“More warehouses will be built there,” he says. “There will be a refrigerated warehouse to store fruits and other agricultural products, and over there, now we have an elevated warehouse that can store traditional Chinese medicine ingredients.”
Further down the site, two big piles of mineral sands sit above a slope dug into the ground. The company places containers at the bottom of the slope, the manager explains, so that diggers can quickly load the mineral sands into the containers.
“We can easily load two trains a day without working overtime,” he adds, speaking in a quick and assertive manner.
The most popular products the company has handled so far have been mineral sands and durians from Thailand, according to the manager. Goods can easily be shipped from Thailand to the yard, which is located just a few kilometers from the Thai-Lao border.
But the railway’s impact on Vientiane has extended far beyond trade. The city began changing from the moment Laos and China agreed to construct the LCR in 2015, as the deal sparked a flood of Chinese investment.
Foreign direct investment into Laos has skyrocketed from $27.7 million in 2005 to over $1 billion in 2021, with Chinese investment becoming increasingly dominant. In 2018, China alone accounted for nearly 80% of total FDI.
The LCR essentially put Laos on the map for Chinese businesses, who have long associated new high-speed rail links with surges in economic development. According to a 2019 report, the biggest jump in Chinese investment came between 2014 and 2016, with a huge number of small- and medium-sized Chinese companies from sectors including energy, real estate, tourism, agriculture, and engineering piling into the market.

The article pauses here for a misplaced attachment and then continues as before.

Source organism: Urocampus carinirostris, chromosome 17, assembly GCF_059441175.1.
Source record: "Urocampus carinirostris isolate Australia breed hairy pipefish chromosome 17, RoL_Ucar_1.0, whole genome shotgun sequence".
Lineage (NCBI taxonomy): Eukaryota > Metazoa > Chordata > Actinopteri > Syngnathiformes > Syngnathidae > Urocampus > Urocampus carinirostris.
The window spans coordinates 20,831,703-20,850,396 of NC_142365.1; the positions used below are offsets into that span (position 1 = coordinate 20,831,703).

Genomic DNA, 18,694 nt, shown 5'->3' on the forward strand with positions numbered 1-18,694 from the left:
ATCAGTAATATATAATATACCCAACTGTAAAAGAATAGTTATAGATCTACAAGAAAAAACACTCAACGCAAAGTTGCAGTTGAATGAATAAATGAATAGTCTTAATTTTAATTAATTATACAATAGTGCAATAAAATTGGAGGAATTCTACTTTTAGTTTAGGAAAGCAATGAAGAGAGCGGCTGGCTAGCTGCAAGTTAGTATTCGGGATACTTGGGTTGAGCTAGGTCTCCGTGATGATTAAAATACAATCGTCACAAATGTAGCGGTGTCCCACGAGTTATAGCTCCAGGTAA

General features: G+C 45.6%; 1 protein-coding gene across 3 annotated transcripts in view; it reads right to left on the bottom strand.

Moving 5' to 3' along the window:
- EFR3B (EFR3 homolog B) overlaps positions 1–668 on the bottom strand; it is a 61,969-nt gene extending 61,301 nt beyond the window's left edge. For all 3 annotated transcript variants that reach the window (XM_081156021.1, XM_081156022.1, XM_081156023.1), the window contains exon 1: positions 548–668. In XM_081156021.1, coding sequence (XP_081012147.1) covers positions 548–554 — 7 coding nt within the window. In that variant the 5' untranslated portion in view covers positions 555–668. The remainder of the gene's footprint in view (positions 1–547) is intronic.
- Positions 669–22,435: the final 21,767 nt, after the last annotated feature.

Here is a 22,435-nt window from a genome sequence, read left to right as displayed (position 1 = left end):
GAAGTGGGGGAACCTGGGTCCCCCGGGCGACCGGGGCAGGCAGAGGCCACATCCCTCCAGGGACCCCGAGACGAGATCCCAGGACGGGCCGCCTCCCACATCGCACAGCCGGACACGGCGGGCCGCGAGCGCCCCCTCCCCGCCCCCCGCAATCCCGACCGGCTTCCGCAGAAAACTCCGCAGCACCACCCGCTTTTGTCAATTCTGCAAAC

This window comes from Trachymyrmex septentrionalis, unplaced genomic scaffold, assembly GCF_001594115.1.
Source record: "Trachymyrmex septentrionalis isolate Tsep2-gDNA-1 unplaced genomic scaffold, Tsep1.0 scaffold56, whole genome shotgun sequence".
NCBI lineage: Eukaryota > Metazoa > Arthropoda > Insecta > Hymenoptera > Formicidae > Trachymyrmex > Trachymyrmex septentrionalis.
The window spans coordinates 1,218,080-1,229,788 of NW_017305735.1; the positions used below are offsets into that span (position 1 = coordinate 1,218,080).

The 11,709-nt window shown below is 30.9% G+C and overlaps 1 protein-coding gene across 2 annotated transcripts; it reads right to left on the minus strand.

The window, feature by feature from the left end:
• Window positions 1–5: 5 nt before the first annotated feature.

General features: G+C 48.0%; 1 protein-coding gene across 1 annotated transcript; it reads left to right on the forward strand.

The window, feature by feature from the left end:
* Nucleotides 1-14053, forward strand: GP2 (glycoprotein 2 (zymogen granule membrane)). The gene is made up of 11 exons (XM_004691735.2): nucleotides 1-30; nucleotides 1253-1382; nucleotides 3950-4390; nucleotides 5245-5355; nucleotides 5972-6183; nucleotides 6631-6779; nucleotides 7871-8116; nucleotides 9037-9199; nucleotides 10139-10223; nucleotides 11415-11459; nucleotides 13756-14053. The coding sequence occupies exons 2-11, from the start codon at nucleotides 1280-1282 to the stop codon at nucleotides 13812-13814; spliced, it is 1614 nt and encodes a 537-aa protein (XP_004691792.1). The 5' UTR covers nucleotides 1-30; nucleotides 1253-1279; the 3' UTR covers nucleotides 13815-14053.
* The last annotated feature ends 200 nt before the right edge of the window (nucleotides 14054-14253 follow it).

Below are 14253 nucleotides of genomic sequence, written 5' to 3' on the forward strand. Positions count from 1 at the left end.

“The plan for the railway has changed how many Chinese understand Laos,” says Chen Wanjing, a research fellow at the Max Planck Institute for Social Anthropology who has been studying the railway and Chinese brokers in Laos for years. “It turned Laos into a place with investment opportunities.”
Chinese money has rapidly transformed the built environment in Vientiane. A decade ago, buildings more than four storeys high were a rarity in the city. Now, high-rise office buildings and malls are a common sight.
Near the railway station, a Shanghai developer has converted a stretch of wetland into a special economic zone, with office buildings scattered around a circular artificial lake. In the northwest corner of the complex is a Chinese-style residential complex featuring a cluster of luxury apartments surrounded by manicured lawns. Advertising boards near the entrance describe the new homes as “lake-view sky villas.”
So far, these apartments have failed to attract Lao buyers. The residents here are overwhelmingly foreign, mainly a mix of Koreans and Chinese, as wealthier locals prefer to purchase land and build their own homes, several Vientiane residents tell Sixth Tone.
But the city’s business districts are filling up. Long Pan, a Chinese entrepreneur who has been in Laos for over a decade, operates a range of businesses here, including freight yards, logistics and delivery companies, and even a pharmaceutical firm.
Long, a former logistics worker at the Chinese tech giant Alibaba, puts his success partly down to entering the market early. He arrived in Laos in 2012, long before construction on the railway began. He was able to introduce a number of new practices to the Lao market, establishing a logistics network that reduced the delivery time between China and Laos from 15 days to just three.
“At that time, there were plenty of opportunities in Laos, and plenty of undeveloped fields waiting for you to explore,” Long recalls.